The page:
The original iteration of Listening to One Another was culturally adapted from a program developed in the United States in 1982, called Strengthening Families (SF). The Strengthening Families program was designed to reduce youth substance abuse and problematic behaviour. In the years since its inception, several countries (including Canada, England and Spain) have implemented Strengthening Families and reported possitive results in their evaluations of the program's effectiveness.
In 1996, a team led by Dr. Les Whitbeck at the University of Lincoln, Nebraska, developed an Anishinabe adaptation of the program (USA). Participants’ retention rates, family communication and parenting skills improved, and, compared to a control group, younger youth delayed their first instance of alcohol consumption. For more results, please click on the link below. The intervention was also adapted for other Indigenous communities in Lakota, Navajo, and Pueblo nations).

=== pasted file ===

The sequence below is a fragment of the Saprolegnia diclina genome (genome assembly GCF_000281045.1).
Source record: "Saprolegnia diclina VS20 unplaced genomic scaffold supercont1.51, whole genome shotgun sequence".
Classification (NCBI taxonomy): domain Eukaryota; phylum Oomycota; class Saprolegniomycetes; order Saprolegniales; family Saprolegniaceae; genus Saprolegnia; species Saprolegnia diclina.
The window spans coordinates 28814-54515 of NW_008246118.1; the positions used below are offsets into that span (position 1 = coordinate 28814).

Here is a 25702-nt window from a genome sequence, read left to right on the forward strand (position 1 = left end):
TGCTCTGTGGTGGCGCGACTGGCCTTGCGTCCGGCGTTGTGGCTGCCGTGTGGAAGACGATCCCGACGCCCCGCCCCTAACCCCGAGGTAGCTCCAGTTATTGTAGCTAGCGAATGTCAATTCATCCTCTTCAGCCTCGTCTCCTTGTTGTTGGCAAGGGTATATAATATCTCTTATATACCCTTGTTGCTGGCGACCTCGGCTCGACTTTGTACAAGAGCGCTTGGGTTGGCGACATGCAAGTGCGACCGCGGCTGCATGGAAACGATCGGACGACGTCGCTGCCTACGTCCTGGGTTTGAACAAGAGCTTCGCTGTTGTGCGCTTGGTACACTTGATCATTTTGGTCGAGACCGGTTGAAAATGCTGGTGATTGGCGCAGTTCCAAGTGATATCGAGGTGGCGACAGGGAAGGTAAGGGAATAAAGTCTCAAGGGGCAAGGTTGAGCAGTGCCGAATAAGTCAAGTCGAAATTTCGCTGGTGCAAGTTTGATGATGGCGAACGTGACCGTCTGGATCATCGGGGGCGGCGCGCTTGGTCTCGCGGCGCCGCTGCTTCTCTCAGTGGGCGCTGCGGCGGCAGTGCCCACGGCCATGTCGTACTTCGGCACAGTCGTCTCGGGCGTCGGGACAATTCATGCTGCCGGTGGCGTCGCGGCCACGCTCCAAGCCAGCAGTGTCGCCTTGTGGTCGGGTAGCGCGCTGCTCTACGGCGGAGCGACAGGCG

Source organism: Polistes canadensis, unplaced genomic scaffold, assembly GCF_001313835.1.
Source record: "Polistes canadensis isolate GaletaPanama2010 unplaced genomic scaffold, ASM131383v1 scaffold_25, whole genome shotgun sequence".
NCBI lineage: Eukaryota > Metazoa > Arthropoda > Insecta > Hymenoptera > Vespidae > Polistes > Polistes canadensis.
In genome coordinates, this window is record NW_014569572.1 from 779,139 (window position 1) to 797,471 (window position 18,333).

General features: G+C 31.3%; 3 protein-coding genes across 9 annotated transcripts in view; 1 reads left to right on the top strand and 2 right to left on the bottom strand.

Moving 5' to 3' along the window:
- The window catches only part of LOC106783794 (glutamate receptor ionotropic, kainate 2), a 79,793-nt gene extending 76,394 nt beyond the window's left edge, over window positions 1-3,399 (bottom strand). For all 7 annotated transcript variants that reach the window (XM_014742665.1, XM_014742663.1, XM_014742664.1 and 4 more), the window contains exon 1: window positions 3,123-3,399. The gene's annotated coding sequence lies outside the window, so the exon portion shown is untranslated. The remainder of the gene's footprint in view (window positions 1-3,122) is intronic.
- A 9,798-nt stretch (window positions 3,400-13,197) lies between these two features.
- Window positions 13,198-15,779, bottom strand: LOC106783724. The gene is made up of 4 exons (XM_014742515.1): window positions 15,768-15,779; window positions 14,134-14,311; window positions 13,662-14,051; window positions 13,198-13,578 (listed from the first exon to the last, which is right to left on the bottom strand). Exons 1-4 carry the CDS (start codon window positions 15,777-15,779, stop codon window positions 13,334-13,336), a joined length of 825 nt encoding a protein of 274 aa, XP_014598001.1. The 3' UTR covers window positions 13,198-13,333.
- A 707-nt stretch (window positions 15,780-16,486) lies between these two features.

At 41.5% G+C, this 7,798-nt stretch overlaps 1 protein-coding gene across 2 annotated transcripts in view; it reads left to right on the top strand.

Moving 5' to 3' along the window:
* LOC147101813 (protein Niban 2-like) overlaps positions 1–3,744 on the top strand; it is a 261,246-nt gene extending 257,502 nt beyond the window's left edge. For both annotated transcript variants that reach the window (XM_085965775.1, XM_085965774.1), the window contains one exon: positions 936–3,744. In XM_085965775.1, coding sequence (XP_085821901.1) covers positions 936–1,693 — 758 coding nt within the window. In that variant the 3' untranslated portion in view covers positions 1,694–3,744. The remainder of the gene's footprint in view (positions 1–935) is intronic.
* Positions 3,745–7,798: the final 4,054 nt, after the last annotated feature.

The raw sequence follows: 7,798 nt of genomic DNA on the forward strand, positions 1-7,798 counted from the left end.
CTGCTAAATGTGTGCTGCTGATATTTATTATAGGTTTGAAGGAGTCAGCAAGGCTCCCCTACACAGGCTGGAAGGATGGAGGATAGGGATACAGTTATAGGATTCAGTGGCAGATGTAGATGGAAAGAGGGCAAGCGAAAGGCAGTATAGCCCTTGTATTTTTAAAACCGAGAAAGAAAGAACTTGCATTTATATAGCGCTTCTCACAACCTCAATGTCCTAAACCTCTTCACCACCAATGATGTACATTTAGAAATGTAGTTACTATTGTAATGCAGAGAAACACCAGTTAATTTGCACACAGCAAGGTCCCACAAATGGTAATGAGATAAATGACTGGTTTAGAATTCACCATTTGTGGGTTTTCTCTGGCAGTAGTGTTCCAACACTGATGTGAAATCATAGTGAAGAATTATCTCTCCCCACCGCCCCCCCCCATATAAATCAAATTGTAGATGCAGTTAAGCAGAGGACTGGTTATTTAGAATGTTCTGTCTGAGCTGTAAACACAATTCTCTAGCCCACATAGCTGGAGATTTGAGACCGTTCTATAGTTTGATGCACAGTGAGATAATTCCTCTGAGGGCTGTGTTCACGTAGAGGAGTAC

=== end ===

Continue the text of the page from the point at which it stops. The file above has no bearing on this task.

In 2011, the Public Health Agency of Canada funded the development of a third generation adaptation of the Strenghening Families Program. This program, called Biizindadedah, or Listening to One Another in English, was implementated in 4 Anishinabe communities from Western Ontario and Eastern Manitoba.
Since 2011, First Nations from four Indigenous peoples have partnered with our project and adapted and implemented the program in Canada: a Secwepemc First Nation in Splatsin, BC; Swampy Cree First Nations in northern Manitoba; Innu First Nations in Mashteuiatsh, QC; and a Mi’kmaq First Nation from Gesgapegiag, QC.
Melissa Walls describes the origins of the Listening to One Another program: